Air quality monitoring for Queen Charlotte

  • May. 7, 2008 7:00 p.m.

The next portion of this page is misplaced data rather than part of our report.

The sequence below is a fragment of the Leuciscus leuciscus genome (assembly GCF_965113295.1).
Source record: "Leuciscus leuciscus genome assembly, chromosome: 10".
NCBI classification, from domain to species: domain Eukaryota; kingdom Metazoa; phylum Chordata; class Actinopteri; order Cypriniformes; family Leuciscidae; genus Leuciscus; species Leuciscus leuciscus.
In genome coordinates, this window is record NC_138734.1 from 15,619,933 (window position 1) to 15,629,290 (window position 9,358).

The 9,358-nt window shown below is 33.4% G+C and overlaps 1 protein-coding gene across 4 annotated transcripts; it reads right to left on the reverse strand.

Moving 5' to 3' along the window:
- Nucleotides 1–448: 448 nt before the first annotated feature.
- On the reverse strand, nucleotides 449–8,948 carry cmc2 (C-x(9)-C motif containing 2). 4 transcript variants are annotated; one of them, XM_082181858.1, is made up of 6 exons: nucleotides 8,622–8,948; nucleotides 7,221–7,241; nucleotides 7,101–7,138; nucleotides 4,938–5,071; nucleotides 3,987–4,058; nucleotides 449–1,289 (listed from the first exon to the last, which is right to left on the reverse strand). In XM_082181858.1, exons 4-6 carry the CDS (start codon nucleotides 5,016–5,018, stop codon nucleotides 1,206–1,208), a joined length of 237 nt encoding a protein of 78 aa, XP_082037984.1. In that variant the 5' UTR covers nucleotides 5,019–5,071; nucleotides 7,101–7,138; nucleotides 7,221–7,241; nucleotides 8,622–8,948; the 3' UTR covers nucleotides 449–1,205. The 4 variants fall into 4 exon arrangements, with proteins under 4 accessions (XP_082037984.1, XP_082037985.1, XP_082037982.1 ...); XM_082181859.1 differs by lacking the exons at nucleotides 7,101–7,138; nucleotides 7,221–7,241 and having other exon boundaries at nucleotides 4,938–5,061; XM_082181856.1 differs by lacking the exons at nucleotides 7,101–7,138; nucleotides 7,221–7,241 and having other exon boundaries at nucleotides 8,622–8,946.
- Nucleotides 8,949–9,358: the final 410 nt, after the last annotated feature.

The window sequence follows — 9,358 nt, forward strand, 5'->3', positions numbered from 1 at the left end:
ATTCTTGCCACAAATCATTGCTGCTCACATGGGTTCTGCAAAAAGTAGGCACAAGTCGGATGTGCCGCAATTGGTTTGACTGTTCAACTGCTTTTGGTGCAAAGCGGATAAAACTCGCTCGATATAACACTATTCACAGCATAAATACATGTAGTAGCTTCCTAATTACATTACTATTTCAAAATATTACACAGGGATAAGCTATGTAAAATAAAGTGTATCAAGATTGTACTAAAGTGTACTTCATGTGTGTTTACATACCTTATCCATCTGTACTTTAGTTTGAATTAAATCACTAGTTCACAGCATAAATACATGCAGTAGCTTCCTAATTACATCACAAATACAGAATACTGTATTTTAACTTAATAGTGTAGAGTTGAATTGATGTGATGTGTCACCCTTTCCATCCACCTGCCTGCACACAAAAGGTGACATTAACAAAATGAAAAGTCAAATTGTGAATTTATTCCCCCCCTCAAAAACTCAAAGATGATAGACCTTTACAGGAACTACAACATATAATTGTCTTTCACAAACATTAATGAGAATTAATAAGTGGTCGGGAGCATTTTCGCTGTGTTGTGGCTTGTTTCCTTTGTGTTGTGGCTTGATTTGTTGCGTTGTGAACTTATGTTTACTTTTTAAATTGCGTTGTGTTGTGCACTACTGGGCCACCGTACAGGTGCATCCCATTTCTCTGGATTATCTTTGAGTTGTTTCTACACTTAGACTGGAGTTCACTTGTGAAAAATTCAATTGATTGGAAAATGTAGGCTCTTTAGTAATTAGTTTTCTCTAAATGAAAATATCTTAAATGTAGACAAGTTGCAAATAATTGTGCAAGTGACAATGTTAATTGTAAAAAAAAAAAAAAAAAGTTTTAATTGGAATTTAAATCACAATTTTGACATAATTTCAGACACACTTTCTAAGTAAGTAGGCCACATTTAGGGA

Queen Charlotte is one step closer to getting an air quality surveillance station. At the May 5 council meeting, councillors discussed a letter from Skeena region air quality meteorologist Ben Weinstein about installing a station that will monitor small particulate matter in the area. Mr. Weinstein said the Ministry of the Environment will pay for the installation of the station as well as the filters and the analysis, but needs the village to commit to changing the filters every six days and sending them to Vancouver for analysis. Ministry staff will come in early June to scout a location for the station, Mr. Weinstein said told the Observer. He said the criteria for locating the station includes finding a centralized place that isn’t biased by any one source, and one that takes into account the movement of air. “Usually it’s on top of a building,” he said. Councillor Kris Olsen asked what the station would mean for people who heat their homes with wood. “Will this inversely affect people with wood burning stoves?” he said. Mayor Carol Kulesha said the monitoring station is only collecting baseline information for now, but did acknowledge certain areas seem to hold smoke more so than others in town. The station will remain for three to five years. Future monitoring depends on whether the amount of particulates found in the air often exceeds provincial objectives.